We’ve been watching hydrogen fuel for a while now, and the utilization of hydrogen has seen fairly rapid development, as seen in the decreasing size of fuel cell stacks and increasing efficiency. In fact, by 2015, Toyota, BMW, and others are planning on having at least one hydrogen fuel cell model in production.
Of course, all this could be for naught if there is no efficient and reliable hydrogen fuel infrastructure. Hydrogen generation, storage, and delivery has take a number of routes, including electrical, chemical, even solar.
In order to make hydrogen generation viable for transportation needs, though, it needs to be efficient and productive, which most methods are lacking. One method of generating hydrogen involves the heating of bio-oil and then feeding it to a catalyst. The heated hydrocarbon fuel reacts with the catalyst and water vapor to release hydrogen and carbon dioxide.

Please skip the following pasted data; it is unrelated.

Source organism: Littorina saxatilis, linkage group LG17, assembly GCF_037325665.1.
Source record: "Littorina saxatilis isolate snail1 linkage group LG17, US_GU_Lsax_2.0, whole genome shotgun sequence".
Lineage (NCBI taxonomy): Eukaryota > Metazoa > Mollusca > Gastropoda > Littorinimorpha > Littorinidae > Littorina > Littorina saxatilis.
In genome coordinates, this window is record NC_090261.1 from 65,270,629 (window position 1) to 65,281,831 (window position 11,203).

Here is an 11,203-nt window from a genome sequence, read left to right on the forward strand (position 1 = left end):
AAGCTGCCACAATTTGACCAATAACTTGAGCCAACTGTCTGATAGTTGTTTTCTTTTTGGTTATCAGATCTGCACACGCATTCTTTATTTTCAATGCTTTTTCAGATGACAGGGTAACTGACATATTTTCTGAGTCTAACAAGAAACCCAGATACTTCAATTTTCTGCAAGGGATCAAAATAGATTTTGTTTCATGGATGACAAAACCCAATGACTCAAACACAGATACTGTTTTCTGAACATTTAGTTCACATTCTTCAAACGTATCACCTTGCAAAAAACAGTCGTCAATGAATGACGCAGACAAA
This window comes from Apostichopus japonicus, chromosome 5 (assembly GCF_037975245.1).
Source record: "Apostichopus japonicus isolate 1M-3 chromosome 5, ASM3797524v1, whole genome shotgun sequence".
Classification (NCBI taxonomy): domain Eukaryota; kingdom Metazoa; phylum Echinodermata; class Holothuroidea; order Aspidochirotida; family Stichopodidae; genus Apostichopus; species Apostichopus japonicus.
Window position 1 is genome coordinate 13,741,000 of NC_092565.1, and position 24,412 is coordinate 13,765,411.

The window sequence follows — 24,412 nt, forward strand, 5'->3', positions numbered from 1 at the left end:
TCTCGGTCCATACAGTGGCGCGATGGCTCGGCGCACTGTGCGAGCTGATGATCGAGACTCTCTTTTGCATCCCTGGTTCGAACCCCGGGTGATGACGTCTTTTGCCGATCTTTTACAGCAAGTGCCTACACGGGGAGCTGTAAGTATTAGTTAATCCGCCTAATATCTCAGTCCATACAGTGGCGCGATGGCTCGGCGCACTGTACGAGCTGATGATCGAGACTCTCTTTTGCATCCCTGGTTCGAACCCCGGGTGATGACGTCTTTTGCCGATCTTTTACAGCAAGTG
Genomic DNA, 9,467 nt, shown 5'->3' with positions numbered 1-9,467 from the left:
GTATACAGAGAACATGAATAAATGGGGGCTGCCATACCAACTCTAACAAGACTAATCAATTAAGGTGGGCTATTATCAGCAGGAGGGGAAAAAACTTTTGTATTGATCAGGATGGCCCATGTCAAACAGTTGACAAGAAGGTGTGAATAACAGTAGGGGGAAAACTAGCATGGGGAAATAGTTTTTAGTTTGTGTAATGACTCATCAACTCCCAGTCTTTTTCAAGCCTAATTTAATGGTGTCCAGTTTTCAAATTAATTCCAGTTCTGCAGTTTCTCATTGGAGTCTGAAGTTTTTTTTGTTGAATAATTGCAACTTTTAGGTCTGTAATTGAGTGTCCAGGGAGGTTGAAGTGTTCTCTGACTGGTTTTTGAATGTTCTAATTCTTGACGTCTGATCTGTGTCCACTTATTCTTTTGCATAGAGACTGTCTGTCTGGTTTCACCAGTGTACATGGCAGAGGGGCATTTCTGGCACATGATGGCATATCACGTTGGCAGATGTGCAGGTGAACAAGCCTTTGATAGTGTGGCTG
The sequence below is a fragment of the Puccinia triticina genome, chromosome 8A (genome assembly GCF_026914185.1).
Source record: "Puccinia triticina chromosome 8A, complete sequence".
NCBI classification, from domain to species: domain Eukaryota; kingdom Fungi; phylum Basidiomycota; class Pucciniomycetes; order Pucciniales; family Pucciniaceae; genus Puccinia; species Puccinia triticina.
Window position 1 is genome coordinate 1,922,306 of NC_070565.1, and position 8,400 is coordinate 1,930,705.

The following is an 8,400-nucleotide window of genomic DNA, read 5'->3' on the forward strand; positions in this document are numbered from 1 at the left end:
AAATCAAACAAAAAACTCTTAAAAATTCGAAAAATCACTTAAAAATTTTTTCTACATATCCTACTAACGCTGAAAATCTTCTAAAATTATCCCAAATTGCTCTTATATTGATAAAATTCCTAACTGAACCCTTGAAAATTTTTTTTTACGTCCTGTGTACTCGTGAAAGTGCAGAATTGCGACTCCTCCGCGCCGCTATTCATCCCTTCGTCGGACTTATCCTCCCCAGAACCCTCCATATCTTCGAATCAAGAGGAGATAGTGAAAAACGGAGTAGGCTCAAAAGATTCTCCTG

There are a few problems with bio-oil hydrogen generation, though. First, the release of carbon dioxide is exactly what hydrogen fuel is supposed to eliminate. Secondly, the heating of the bio-oil precipitates pyrolytic lignin, which eventually coats the catalyst, disabling it. Finally, the carbon dioxide itself slows down the reaction, making the process somewhat inefficient.
Aingeru Remiro-Eguskiza, a chemical engineer of the University of the Basque Country, in his Ph.D. thesis, developed a process to counteract both of these problems, generating nearly 100% pure hydrogen. By separating the thermal and reaction chambers, the pyrolytic lignins don’t interact with the catalyst, which helps the catalyst last longer. Then, by extracting the carbon dioxide before reaction, the efficiency of the reaction increases.
“When the CO2 is eliminated from the reaction bed, we are encouraging the displacement of the reaction equilibriums and, as a result, a greater yield and a greater output of hydrogen are obtained,”
Image©University of the Basque Country